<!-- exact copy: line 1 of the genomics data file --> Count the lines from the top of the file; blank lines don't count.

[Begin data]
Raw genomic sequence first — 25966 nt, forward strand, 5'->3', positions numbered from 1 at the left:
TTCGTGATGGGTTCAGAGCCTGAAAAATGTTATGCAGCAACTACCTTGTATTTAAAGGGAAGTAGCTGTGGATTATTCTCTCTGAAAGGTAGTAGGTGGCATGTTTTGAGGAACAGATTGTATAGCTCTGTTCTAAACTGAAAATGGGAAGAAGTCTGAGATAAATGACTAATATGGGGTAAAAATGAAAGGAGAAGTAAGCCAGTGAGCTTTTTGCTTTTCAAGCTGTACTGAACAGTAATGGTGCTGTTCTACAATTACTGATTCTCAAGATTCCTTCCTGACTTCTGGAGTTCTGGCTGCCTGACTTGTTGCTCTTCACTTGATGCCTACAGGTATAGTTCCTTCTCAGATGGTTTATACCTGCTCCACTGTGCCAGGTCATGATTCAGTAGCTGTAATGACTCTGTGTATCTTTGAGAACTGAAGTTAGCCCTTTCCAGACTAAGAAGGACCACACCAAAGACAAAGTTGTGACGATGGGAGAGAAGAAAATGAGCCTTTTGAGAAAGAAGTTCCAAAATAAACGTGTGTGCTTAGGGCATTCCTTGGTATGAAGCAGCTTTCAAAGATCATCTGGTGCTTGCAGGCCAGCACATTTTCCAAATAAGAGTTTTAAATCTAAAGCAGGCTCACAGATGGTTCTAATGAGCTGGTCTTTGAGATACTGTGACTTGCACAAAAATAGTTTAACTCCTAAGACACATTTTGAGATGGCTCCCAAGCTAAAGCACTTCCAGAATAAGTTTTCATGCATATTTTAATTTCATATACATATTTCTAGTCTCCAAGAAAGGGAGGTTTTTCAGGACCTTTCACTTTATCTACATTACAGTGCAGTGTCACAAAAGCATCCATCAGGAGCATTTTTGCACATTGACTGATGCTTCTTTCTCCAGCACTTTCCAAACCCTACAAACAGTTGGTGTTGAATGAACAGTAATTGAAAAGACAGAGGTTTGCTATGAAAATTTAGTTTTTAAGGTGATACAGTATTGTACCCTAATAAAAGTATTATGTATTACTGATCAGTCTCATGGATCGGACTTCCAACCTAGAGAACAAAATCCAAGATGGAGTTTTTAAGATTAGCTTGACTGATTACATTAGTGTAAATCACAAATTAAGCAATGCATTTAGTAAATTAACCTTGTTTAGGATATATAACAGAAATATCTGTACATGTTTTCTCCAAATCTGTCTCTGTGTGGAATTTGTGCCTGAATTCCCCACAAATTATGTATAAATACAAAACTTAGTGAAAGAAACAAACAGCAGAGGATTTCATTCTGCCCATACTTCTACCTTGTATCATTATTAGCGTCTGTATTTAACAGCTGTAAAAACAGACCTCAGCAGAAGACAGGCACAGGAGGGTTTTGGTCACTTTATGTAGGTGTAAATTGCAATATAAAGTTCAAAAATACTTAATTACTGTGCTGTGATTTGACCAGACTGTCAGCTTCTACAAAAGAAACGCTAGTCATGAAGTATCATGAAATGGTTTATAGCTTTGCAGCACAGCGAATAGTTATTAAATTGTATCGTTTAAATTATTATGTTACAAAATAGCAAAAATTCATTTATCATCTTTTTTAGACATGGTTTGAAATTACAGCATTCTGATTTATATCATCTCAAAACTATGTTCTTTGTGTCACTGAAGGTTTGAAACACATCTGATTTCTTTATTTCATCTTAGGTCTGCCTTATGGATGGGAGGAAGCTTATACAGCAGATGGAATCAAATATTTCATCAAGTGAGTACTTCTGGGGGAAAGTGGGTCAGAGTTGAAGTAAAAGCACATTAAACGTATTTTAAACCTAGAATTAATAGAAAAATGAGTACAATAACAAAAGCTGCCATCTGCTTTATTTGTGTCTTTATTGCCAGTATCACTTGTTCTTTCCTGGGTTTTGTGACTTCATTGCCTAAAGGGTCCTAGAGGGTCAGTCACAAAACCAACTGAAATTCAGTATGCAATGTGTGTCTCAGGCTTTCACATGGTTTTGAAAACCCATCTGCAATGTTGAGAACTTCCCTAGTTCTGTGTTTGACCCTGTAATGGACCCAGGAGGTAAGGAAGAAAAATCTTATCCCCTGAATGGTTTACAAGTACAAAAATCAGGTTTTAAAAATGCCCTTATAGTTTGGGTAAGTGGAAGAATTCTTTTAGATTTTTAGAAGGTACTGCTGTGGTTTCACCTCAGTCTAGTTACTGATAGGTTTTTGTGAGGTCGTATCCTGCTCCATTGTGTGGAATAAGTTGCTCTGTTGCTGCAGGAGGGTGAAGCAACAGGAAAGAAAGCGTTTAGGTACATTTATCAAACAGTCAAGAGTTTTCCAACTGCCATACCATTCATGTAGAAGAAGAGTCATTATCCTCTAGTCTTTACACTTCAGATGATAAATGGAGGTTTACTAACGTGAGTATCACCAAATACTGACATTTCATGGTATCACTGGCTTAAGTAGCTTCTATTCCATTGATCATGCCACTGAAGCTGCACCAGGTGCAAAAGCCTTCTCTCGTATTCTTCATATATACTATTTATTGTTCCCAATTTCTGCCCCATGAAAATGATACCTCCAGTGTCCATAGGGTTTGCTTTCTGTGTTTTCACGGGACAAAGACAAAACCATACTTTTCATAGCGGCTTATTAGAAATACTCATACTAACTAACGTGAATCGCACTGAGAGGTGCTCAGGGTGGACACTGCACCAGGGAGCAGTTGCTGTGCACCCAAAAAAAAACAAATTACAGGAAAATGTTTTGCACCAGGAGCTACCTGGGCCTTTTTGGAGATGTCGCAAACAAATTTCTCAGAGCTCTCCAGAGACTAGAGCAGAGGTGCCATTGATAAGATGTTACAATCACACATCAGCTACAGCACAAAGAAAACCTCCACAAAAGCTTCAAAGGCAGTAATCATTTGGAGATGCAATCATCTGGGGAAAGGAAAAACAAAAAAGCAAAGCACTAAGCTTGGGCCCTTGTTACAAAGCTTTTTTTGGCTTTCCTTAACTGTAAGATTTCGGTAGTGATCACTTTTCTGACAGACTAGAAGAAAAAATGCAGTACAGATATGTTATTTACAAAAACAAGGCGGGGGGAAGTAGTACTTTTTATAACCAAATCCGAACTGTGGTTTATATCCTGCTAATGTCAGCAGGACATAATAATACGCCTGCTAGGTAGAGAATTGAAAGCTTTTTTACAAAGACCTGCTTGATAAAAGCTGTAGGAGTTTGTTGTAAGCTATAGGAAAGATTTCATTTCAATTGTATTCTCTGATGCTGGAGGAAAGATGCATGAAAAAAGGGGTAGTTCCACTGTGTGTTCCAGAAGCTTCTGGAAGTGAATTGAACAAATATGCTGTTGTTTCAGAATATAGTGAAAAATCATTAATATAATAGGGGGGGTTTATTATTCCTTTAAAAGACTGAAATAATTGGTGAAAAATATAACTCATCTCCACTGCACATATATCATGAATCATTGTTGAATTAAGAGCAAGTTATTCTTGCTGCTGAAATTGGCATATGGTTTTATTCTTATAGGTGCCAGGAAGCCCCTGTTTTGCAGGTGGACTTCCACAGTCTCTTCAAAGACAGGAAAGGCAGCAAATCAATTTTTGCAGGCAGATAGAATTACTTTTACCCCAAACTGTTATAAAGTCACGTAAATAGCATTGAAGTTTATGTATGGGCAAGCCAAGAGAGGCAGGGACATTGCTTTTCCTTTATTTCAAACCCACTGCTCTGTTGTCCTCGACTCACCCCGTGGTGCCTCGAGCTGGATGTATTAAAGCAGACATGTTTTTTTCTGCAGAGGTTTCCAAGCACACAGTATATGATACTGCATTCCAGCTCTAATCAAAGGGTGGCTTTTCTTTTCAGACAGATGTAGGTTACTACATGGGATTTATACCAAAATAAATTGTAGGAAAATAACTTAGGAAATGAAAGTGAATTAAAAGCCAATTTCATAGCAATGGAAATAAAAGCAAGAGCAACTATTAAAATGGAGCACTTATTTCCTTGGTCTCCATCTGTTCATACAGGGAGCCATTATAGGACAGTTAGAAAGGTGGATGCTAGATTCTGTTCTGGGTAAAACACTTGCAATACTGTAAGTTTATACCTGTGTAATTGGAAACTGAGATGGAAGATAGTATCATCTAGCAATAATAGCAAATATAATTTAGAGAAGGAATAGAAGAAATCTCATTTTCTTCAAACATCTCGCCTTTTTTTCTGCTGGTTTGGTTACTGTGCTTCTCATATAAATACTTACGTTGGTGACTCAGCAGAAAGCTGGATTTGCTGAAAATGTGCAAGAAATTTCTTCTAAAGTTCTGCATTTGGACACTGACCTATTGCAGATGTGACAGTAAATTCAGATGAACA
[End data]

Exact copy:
Raw genomic sequence first — 25966 nt, forward strand, 5'->3', positions numbered from 1 at the left: